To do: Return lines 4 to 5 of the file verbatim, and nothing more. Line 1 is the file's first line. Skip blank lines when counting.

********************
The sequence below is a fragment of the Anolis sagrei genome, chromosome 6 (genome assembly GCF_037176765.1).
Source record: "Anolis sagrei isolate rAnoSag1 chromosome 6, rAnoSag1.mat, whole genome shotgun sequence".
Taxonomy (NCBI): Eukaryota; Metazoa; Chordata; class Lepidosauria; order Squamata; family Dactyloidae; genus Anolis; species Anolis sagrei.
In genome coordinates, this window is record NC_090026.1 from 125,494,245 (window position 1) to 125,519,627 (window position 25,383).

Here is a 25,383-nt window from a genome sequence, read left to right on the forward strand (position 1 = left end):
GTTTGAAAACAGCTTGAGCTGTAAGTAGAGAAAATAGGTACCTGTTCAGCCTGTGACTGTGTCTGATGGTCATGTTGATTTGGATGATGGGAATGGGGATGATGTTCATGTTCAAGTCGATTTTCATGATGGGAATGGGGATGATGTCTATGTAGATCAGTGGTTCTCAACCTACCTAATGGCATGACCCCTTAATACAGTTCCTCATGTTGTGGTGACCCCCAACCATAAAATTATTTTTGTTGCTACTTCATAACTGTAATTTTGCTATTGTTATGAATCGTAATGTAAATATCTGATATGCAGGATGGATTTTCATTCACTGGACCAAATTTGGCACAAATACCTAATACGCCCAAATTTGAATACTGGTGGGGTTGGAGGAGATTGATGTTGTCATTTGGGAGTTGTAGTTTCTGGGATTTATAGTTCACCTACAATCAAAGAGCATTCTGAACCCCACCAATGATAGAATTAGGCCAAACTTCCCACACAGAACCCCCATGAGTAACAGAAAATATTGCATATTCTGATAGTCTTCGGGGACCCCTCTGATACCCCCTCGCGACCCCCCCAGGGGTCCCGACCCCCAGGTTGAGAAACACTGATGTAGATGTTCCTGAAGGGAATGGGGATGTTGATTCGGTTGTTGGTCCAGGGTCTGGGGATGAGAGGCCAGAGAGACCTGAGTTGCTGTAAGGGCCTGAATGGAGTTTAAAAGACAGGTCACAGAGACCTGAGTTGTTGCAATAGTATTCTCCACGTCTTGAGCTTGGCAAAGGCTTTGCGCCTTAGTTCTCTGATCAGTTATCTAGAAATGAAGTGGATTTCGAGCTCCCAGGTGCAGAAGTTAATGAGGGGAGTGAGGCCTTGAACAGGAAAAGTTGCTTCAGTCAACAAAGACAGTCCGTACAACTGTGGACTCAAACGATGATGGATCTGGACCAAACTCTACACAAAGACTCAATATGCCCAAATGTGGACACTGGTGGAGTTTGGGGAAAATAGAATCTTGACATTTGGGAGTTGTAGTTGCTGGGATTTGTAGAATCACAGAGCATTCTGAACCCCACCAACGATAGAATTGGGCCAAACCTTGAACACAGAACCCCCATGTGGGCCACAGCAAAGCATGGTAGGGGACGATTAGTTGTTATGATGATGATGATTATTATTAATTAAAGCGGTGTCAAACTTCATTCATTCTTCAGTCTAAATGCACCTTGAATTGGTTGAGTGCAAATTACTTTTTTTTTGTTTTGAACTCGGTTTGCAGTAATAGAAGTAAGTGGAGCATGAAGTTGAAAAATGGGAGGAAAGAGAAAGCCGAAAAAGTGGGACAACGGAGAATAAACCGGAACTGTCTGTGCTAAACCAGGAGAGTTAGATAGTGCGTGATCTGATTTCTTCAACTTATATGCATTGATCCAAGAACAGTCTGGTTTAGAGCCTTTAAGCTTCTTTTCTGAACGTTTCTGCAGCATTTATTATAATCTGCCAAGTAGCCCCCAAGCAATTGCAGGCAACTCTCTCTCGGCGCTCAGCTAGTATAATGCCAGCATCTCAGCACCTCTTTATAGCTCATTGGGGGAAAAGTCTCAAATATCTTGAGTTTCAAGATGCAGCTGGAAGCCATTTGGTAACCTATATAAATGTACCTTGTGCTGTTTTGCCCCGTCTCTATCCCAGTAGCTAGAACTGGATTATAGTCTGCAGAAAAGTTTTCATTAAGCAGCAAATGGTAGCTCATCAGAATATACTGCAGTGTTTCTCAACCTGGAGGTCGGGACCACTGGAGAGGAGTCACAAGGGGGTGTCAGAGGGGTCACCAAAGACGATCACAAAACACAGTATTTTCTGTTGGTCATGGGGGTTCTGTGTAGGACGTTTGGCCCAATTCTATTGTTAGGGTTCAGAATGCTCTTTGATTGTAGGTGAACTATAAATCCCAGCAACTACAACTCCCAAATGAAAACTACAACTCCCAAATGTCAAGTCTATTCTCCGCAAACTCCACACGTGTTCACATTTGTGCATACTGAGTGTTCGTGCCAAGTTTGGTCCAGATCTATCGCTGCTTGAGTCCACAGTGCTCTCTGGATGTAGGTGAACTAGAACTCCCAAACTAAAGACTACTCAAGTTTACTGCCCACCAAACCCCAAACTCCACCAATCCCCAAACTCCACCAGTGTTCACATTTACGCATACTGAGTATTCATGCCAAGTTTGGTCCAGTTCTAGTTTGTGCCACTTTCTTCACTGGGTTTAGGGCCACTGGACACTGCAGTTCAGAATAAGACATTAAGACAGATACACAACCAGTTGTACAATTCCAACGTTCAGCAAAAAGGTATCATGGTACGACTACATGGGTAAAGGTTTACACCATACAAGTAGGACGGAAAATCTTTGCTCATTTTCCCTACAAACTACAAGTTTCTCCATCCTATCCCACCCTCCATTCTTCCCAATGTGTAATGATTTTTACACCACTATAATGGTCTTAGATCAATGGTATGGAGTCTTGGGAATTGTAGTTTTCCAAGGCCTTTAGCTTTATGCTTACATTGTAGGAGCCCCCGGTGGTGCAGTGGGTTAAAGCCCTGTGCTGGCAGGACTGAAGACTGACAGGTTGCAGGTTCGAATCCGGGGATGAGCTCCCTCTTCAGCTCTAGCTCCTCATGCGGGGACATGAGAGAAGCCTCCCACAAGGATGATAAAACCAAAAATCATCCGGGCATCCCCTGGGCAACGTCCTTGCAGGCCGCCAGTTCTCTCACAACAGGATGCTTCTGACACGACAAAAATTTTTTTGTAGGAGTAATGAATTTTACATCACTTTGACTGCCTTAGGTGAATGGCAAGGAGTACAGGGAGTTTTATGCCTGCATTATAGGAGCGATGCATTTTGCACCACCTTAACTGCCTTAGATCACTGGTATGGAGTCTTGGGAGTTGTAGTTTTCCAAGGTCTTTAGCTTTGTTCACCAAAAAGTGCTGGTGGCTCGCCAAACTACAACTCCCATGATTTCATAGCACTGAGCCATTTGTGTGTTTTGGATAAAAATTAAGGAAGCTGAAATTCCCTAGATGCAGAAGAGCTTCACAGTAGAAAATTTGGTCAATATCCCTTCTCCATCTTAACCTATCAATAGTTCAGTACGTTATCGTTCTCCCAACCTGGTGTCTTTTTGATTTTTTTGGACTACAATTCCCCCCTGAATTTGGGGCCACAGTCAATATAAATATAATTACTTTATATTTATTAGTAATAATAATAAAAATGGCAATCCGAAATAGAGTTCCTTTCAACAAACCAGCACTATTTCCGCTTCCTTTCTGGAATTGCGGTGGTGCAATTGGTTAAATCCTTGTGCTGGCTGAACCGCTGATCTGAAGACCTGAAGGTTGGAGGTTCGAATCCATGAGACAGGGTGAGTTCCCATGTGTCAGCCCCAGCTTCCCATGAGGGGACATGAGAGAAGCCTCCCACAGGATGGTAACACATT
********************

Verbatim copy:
In genome coordinates, this window is record NC_090026.1 from 125,494,245 (window position 1) to 125,519,627 (window position 25,383).

Here is a 25,383-nt window from a genome sequence, read left to right on the forward strand (position 1 = left end):